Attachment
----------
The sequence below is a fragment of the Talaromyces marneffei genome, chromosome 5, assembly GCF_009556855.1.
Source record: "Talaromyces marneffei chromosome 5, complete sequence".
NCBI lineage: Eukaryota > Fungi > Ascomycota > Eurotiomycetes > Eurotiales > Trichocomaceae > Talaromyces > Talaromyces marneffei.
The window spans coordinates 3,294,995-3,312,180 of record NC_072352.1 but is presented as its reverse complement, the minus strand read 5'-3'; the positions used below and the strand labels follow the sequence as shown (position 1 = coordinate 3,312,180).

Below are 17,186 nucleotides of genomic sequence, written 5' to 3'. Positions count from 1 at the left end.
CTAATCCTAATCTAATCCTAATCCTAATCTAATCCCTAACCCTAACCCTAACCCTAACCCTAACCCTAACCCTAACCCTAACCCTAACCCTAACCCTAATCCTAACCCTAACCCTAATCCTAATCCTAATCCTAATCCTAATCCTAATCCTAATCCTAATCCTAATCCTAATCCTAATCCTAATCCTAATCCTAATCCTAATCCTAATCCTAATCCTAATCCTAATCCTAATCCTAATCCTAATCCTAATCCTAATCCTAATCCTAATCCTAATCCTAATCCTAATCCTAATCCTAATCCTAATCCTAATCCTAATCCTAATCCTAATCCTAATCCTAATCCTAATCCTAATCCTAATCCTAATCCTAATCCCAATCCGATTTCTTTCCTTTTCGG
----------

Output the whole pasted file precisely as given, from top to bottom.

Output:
The sequence below is a fragment of the Talaromyces marneffei genome, chromosome 5, assembly GCF_009556855.1.
Source record: "Talaromyces marneffei chromosome 5, complete sequence".
NCBI lineage: Eukaryota > Fungi > Ascomycota > Eurotiomycetes > Eurotiales > Trichocomaceae > Talaromyces > Talaromyces marneffei.
The window spans coordinates 3,294,995-3,312,180 of record NC_072352.1 but is presented as its reverse complement, the minus strand read 5'-3'; the positions used below and the strand labels follow the sequence as shown (position 1 = coordinate 3,312,180).

Below are 17,186 nucleotides of genomic sequence, written 5' to 3'. Positions count from 1 at the left end.
CTAATCCTAATCTAATCCTAATCCTAATCTAATCCCTAACCCTAACCCTAACCCTAACCCTAACCCTAACCCTAACCCTAACCCTAACCCTAACCCTAATCCTAACCCTAACCCTAATCCTAATCCTAATCCTAATCCTAATCCTAATCCTAATCCTAATCCTAATCCTAATCCTAATCCTAATCCTAATCCTAATCCTAATCCTAATCCTAATCCTAATCCTAATCCTAATCCTAATCCTAATCCTAATCCTAATCCTAATCCTAATCCTAATCCTAATCCTAATCCTAATCCTAATCCTAATCCTAATCCTAATCCTAATCCTAATCCTAATCCTAATCCTAATCCTAATCCTAATCCTAATCCTAATCCCAATCCGATTTCTTTCCTTTTCGG